Webinar presenters Ruby Barraza and Victoria Riechers answered a number of your questions after their presentation, Working with Immigrant Survivors of Domestic and Sexual Abuse. Here are just a few of their responses.
Audience Question: What was the name of the videos that you played? And if I remember right, was it not on YouTube? Adrian and Diana were both wanting to know how they could find that video.
Victoria Riechers: The video we watched was a news clip about “Rape on the Night Shift”. Rape on the Night Shift is a documentary that PBS did a few years back and the video clip was a summary of what’s in that documentary. I’d also encourage you to check out the full-length documentary as well, which is on PBS.
Audience Question: How do you suggest doing this work, supporting our victims, etc. in the remote environment we’re all working in? What are the best decisions for doing remote work with our survivors?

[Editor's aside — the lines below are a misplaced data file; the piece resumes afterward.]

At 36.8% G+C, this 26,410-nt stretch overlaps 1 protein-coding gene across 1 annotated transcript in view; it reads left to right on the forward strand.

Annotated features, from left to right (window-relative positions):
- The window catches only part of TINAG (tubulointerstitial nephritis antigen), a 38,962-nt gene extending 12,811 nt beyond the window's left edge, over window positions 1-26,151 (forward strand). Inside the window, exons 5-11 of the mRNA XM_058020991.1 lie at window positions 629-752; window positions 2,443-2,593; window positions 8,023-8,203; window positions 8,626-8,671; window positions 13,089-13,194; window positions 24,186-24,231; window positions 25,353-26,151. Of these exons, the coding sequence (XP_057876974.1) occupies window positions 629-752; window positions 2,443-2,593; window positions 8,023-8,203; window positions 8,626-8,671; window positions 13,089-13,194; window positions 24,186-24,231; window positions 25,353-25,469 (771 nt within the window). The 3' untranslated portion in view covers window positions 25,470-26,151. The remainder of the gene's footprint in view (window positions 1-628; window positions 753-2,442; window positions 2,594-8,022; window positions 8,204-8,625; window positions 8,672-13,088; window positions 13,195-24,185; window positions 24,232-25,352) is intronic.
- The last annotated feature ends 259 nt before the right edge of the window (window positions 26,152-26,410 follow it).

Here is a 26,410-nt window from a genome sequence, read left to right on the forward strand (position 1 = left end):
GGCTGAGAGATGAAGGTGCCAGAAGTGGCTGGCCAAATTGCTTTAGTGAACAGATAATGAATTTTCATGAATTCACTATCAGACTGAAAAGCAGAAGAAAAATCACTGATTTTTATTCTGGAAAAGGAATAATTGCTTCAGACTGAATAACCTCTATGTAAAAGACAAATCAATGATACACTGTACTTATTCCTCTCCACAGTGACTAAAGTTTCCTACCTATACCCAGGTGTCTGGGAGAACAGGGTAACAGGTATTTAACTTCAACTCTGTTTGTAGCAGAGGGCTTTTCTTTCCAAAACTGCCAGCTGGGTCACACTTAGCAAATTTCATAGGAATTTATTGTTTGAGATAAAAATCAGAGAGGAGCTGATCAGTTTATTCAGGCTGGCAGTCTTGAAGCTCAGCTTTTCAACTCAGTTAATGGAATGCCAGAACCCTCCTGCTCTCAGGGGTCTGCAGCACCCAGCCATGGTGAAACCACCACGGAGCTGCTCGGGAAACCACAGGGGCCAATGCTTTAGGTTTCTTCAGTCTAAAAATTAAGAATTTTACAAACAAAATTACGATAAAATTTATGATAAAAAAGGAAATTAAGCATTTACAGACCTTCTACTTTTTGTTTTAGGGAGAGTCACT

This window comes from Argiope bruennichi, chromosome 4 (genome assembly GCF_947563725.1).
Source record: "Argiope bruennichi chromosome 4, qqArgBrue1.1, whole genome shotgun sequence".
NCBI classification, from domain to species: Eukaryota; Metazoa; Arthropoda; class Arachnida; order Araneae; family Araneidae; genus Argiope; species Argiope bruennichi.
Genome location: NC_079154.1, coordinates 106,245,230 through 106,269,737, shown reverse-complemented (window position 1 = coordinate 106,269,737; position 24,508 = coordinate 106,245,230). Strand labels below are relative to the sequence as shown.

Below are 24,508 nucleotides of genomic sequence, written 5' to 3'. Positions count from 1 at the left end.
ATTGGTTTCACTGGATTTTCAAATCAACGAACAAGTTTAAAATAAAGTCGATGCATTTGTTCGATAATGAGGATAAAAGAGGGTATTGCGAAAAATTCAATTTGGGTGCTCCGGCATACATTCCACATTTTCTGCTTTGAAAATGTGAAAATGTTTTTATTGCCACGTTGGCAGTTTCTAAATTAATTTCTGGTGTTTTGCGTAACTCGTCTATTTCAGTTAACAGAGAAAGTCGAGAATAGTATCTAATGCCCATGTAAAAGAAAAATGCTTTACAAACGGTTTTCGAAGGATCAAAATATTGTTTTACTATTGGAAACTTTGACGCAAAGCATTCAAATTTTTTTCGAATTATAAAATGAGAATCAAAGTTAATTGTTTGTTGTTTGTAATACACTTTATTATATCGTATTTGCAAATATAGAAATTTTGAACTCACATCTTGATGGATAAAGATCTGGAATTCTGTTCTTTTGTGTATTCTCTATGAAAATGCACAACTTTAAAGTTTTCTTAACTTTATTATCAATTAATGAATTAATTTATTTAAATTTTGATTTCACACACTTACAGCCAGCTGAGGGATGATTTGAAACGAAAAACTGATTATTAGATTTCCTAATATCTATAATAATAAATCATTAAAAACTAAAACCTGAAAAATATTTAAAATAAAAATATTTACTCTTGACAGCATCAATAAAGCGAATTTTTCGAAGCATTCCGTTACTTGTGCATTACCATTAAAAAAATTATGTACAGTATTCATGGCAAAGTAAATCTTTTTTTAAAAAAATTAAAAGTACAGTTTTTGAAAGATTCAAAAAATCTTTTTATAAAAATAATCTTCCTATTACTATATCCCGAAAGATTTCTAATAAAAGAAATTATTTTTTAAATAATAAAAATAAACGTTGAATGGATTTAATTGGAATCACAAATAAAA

Ruby Barraza: That is an excellent question. It’s tough to say exactly. We know that technology literacy will vary from person to person, age to age. Everyone is going to be very different. Access to technology is going to differ too, people often, don’t have the means to purchase tablets and laptops to be able to do remote advocacy So it’s really on us as advocates to be creative and gauge how well survivors are interacting with tech. I’ve heard of several community organizations, peers, and advocates that we work with doing a WhatsApp group chat. Some of them have gotten creative in doing FaceTime calls with their survivors and teaching them how to use those tools but, it’s going to really depend on technology literacy level, how comfortable they are, and safety concerns. Because not all people have left their relationship, or, might be still living with the person hurting them. So, it’s important we consider how we are having remote interactions, and that we make sure it’s a safe space to do it in.
Click Here to Watch a Recording of Working with Immigrant Survivors of Domestic and Sexual Abuse.